The town of Monmouth was now taken by the Parliament's forces, and soon after Dartmouth town and castle were yielded to Sir Thomas Fairfax. In the town were 12 guns, and proportionable ammunition ; in the castle 120 ordnance mounted, and two men of war before it were taken : shortly after a French vessel, not knowing the town was taken, struck into Dartmouth with a packet of letters from the Queen, which being seized, discovered the whole negociation of the King with France. Then Hopton is routed at Tonnington; and Saltash and Mount Edgcomb are reduced, and Prince Charles finding the pursuit so hot, embarked for Scilly: all things succeeded so happily with Fairfax, that after several successes, the Lord Hopton desired a cesa sation ; but Fairfax summons him to lay down arms, upon which ensued a treaty at Trefilian Bridge, Fairfax quartering at Truro, and the Lord Hopton further westward, where at length, March 13, these articles were agreed upon : That the Lord Hopton should disband his army in the west, and himself should have fifty of his own, and fifty of Fairfax's horse for his convoy to Oxford; all strangers to have passes to go beyond seas, and carry with them what is their own, without horses or arms; all English offieers to go home to their habis tations, or if they will, beyond sea ; each Colonel to have his horse, and two men and horses to wait on them; each Captain one man and horse; the troopers twenty shillings a piece, and to go where they please. But Hopton hearing of the effects of the propositions of peace, changed his course from Oxford, and sailed into France. After the disbanding these forces, all the King's garrisons and forts in Cornwall. yielded, except Pendennis Castle, and St. Michael's Mount; and Fairfax returned to the siege at Exeter.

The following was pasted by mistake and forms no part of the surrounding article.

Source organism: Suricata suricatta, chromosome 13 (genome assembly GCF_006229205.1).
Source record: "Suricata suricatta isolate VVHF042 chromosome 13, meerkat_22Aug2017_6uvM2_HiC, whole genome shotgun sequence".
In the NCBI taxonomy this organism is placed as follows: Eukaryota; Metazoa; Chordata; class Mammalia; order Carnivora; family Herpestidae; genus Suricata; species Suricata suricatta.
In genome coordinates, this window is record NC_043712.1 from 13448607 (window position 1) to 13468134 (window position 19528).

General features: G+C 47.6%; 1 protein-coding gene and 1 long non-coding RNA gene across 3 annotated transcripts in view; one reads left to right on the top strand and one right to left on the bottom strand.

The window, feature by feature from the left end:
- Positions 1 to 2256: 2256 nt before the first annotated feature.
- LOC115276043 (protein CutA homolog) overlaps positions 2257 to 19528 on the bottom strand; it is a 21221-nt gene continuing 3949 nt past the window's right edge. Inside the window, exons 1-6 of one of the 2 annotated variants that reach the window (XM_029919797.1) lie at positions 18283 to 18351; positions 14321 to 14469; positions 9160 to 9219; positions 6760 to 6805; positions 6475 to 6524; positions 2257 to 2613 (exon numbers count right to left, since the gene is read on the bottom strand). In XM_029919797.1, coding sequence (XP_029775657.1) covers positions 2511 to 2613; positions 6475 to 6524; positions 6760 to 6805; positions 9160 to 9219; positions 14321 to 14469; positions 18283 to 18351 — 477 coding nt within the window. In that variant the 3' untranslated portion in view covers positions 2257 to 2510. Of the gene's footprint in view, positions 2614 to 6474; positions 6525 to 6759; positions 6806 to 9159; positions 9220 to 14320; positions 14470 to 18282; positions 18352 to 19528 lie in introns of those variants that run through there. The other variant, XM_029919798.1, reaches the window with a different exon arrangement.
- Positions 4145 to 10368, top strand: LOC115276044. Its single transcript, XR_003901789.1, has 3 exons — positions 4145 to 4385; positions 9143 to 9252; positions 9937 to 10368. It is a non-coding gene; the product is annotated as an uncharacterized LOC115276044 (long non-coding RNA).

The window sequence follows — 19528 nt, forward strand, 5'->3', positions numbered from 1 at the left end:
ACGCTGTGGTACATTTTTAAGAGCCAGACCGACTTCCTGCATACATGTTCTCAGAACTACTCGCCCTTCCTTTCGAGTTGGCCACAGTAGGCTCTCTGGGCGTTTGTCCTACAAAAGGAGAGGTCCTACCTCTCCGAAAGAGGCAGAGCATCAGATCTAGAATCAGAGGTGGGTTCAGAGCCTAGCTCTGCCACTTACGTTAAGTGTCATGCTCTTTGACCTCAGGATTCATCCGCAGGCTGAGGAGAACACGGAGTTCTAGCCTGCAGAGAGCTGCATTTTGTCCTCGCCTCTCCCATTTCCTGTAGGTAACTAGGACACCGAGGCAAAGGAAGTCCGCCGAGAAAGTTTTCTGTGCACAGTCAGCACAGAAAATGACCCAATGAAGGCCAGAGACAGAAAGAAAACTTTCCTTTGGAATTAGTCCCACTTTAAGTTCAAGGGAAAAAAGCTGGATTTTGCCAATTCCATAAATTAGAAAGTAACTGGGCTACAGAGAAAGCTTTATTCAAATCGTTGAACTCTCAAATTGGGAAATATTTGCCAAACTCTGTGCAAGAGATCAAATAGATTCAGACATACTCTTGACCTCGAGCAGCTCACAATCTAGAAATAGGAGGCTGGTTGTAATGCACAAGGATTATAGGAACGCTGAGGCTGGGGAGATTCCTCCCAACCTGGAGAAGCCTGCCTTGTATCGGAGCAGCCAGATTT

The King's forces in the mean time had not been idle, but moved up and down in flying parties to their best advantage. The King, the Duke of York, Prince Rupert, and Prince Maurice were at Oxford, closely surrounded by the Parliament's forces, their horses being about Farrington, expecting the Lord Ashly with his foot to join with them ; but he was met by Sir William Brereton, and Colonel Morgan, at Stow in the Wold, upon the edge of Gloucester, where he was totally defeated, and himself taken prisoner, 1500 horse and foot, with his baggage, ammunition, and some of the King's letters. But in Scotland the King's affairs succeeded better this year, where the Earl of Montross prospered incredibly, defeating the covenanters in several battles ; yet his prosperity was short lived, for the Highlanders, Irish, and others leaving him, David Lesley, whom the covenanters had privately sent for out of England, came upon him with 6000 men,